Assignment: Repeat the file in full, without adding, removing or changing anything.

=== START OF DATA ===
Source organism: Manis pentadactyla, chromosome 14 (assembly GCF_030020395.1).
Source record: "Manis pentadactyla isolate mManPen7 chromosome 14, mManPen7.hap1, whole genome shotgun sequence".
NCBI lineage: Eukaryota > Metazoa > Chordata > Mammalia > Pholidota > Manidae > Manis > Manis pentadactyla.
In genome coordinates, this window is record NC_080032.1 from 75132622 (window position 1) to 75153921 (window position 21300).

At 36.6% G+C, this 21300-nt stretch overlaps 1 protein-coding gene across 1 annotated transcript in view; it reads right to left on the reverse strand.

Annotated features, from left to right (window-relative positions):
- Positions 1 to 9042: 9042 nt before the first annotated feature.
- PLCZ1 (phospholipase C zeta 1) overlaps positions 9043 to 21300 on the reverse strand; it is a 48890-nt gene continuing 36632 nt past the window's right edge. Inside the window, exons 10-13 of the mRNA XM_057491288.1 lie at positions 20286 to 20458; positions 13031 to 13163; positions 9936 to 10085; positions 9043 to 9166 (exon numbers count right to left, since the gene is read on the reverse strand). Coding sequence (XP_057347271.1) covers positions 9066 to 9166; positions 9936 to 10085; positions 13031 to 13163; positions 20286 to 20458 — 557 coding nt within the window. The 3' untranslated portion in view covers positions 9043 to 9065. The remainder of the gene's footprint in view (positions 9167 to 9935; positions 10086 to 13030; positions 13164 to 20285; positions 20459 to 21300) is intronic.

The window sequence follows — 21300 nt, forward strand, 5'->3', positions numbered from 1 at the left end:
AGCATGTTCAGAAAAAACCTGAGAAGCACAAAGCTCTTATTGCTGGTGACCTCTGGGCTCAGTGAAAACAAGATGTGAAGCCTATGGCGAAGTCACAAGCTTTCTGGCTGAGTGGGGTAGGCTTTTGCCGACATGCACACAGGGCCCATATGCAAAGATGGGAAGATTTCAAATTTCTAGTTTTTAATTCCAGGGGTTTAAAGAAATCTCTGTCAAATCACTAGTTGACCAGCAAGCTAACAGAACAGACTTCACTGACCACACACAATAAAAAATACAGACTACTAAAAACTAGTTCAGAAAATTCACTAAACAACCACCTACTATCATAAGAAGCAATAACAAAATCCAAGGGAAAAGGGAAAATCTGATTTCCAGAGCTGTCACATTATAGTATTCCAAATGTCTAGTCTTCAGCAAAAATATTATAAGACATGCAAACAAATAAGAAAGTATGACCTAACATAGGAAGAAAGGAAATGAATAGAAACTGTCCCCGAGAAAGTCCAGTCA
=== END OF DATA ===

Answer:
Source organism: Manis pentadactyla, chromosome 14 (assembly GCF_030020395.1).
Source record: "Manis pentadactyla isolate mManPen7 chromosome 14, mManPen7.hap1, whole genome shotgun sequence".
NCBI lineage: Eukaryota > Metazoa > Chordata > Mammalia > Pholidota > Manidae > Manis > Manis pentadactyla.
In genome coordinates, this window is record NC_080032.1 from 75132622 (window position 1) to 75153921 (window position 21300).

At 36.6% G+C, this 21300-nt stretch overlaps 1 protein-coding gene across 1 annotated transcript in view; it reads right to left on the reverse strand.

Annotated features, from left to right (window-relative positions):
- Positions 1 to 9042: 9042 nt before the first annotated feature.
- PLCZ1 (phospholipase C zeta 1) overlaps positions 9043 to 21300 on the reverse strand; it is a 48890-nt gene continuing 36632 nt past the window's right edge. Inside the window, exons 10-13 of the mRNA XM_057491288.1 lie at positions 20286 to 20458; positions 13031 to 13163; positions 9936 to 10085; positions 9043 to 9166 (exon numbers count right to left, since the gene is read on the reverse strand). Coding sequence (XP_057347271.1) covers positions 9066 to 9166; positions 9936 to 10085; positions 13031 to 13163; positions 20286 to 20458 — 557 coding nt within the window. The 3' untranslated portion in view covers positions 9043 to 9065. The remainder of the gene's footprint in view (positions 9167 to 9935; positions 10086 to 13030; positions 13164 to 20285; positions 20459 to 21300) is intronic.

The window sequence follows — 21300 nt, forward strand, 5'->3', positions numbered from 1 at the left end:
AGCATGTTCAGAAAAAACCTGAGAAGCACAAAGCTCTTATTGCTGGTGACCTCTGGGCTCAGTGAAAACAAGATGTGAAGCCTATGGCGAAGTCACAAGCTTTCTGGCTGAGTGGGGTAGGCTTTTGCCGACATGCACACAGGGCCCATATGCAAAGATGGGAAGATTTCAAATTTCTAGTTTTTAATTCCAGGGGTTTAAAGAAATCTCTGTCAAATCACTAGTTGACCAGCAAGCTAACAGAACAGACTTCACTGACCACACACAATAAAAAATACAGACTACTAAAAACTAGTTCAGAAAATTCACTAAACAACCACCTACTATCATAAGAAGCAATAACAAAATCCAAGGGAAAAGGGAAAATCTGATTTCCAGAGCTGTCACATTATAGTATTCCAAATGTCTAGTCTTCAGCAAAAATATTATAAGACATGCAAACAAATAAGAAAGTATGACCTAACATAGGAAGAAAGGAAATGAATAGAAACTGTCCCCGAGAAAGTCCAGTCA